Here's my quick lesson on object oriented programming for RPG
programmers.

First think of an object as a data structure. A class is a template for
the data structure with a bunch of functions and sub-procedures that
work on that data structure (and that data structure only).

When you instantiate an object from a class, you create a new copy of
that data structure in memory. Any time you refererence that new object,
you can work on it only with methods (procedures ) from the class.

When you subclass a class, you get a template of the original data
structure and an additional data structure for fields that belong only
to the subclass.

When you upcast a class to its parent class, you say to the compiler
"I'm only going to use the data structure and methods of the parent
class", even though that extra stuff is there.

There are a few confusions to this view, but that's pretty much the nut
of it. The biggest wrinkle is that methods of the parent class can be
overridden in the subclass, in which case the method from the subclass
would be used even though you were referring to the object by the parent
class. This is a pretty powerful wrinkle -- polymorphism.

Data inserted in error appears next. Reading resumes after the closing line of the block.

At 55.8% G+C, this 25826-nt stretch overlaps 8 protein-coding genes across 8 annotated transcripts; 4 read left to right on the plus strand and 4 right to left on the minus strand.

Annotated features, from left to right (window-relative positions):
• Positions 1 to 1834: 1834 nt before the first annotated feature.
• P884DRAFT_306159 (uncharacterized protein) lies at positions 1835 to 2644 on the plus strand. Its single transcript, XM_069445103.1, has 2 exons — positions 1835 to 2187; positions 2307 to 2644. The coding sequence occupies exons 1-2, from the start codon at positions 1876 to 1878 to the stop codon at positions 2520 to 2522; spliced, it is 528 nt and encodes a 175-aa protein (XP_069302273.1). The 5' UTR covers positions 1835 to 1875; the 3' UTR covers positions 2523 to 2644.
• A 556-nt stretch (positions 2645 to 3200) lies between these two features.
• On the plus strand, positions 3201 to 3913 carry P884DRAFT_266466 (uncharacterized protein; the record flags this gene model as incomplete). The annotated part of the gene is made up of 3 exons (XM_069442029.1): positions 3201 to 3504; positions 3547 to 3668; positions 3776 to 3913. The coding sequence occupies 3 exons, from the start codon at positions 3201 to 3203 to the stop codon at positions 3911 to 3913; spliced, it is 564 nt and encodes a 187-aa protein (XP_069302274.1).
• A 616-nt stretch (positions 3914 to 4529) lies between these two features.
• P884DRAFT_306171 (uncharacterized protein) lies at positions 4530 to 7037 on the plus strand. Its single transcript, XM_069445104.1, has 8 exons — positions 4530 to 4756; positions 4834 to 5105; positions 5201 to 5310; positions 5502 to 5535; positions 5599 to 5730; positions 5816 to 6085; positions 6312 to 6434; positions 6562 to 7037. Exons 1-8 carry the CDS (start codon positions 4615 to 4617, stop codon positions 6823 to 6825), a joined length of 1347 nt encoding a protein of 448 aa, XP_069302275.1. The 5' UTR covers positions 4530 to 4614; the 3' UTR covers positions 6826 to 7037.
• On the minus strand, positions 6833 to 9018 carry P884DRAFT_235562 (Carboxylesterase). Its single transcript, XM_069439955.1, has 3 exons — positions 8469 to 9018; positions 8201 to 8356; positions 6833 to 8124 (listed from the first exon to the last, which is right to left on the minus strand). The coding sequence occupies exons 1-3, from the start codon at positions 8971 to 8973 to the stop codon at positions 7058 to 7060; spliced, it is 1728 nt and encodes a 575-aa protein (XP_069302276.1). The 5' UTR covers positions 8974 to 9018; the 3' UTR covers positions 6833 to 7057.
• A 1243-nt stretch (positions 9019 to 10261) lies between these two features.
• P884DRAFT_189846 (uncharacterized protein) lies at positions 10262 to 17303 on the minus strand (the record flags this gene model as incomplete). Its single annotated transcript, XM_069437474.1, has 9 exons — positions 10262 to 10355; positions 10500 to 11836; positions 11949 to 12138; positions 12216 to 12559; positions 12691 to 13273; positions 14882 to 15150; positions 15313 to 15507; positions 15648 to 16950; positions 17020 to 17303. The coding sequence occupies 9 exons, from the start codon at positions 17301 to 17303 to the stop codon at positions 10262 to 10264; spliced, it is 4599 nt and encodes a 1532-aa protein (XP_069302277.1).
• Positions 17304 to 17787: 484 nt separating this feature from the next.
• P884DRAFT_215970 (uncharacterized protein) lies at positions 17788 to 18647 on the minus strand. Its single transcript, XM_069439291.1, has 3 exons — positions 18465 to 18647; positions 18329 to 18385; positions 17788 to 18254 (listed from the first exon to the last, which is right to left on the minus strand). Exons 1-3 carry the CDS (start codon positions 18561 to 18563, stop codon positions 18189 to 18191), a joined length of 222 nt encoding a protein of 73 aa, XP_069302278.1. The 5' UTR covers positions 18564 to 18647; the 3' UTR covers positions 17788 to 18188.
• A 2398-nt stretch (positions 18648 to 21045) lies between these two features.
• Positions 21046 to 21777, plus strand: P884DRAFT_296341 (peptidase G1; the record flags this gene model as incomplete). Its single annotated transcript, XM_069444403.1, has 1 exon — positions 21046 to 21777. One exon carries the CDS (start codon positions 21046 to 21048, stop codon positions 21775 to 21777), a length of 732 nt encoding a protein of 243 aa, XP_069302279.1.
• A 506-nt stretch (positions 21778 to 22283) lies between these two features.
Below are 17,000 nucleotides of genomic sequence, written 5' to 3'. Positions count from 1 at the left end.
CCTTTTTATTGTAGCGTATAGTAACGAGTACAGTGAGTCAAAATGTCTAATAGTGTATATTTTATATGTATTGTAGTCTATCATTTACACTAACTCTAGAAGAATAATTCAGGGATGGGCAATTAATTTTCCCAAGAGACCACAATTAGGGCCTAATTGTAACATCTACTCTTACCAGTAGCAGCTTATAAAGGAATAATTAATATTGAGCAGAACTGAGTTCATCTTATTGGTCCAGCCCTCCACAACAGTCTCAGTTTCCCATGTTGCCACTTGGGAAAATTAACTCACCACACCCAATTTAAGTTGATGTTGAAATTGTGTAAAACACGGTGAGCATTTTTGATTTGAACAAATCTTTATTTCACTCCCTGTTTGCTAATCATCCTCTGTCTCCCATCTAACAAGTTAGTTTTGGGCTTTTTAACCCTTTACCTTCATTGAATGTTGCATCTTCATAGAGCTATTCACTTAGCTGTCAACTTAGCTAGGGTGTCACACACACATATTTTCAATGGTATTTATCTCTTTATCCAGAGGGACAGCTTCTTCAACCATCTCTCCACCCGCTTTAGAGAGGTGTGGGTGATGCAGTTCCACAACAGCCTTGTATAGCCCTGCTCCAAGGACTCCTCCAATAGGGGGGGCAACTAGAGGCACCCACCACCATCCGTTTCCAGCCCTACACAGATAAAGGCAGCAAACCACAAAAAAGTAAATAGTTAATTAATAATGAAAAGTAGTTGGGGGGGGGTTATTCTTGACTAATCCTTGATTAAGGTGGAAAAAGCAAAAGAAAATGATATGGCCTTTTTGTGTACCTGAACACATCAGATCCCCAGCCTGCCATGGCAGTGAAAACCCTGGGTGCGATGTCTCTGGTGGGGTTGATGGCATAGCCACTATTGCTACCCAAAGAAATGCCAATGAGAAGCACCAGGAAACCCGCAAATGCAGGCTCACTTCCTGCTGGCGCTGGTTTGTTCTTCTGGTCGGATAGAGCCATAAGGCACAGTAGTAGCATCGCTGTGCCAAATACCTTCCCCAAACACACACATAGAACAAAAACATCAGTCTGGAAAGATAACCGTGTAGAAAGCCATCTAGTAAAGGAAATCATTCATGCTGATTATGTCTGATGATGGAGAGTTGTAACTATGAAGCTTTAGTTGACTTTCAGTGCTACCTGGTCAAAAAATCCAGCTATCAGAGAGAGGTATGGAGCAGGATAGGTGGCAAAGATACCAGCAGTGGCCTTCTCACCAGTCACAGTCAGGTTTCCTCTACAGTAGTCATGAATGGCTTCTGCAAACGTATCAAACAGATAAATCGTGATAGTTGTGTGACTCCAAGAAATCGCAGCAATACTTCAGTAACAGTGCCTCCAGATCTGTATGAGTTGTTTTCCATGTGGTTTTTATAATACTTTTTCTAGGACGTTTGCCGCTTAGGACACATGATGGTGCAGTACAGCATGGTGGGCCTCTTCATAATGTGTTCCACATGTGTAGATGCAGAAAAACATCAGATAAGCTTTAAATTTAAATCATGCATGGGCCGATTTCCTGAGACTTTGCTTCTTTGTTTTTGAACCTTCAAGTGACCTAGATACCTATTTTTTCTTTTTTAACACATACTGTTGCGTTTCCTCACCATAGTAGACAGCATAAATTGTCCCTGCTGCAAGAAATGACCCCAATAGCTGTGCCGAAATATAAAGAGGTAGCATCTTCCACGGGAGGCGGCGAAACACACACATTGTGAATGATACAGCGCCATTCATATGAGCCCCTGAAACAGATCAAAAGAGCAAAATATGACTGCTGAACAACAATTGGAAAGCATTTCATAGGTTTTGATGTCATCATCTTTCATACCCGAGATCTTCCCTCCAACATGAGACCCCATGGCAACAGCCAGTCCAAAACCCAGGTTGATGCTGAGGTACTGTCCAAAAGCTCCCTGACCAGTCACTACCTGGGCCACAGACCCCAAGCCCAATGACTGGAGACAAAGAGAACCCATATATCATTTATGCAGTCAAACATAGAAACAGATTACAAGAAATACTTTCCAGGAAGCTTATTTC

In your example Student is a subclass of Person. A Student "does" all
the things a person does, but does some of them a little differently and
has some of it's own little quirks.

-----Original Message-----
From: midrange-l-bounces@xxxxxxxxxxxx
[mailto:midrange-l-bounces@xxxxxxxxxxxx] On Behalf Of Dan
Sent: Wednesday, October 28, 2009 5:23 PM
To: Midrange Systems Technical Discussion
Subject: ITCAP exam for "Beginning Java Programming"

Anyone taken this?

I am taking a week-long course that covers a 390-page course book and
will be taking the ITCAP certification exam on Friday afternoon. I
don't know if "Beginning Java Programming" is the actual name of the
exam, but the course is supposed to get us to where we can pass it.
While the "certification" is a nice acknowlegement, passing the exam is
crucial since the cost will be covered by the corporation's general
"educational" funds, as opposed to my department's disbursement code if
I don't pass the exam.

The instructor indicated that the exam normally takes about 15 minutes
to complete. It occurs to me, then, that we are covering a whole lot
more material in 35 hours than we will be tested on.

My weak spots are in some fundamental stuff like casting, for example:
Person p1 = new Student();
and then using p1. I will be googling for this type of stuff tonight,
but most of what I've found thus far is "technical reference" and not
any "here's why you want to do this".

Advice appreciated!
- Dan
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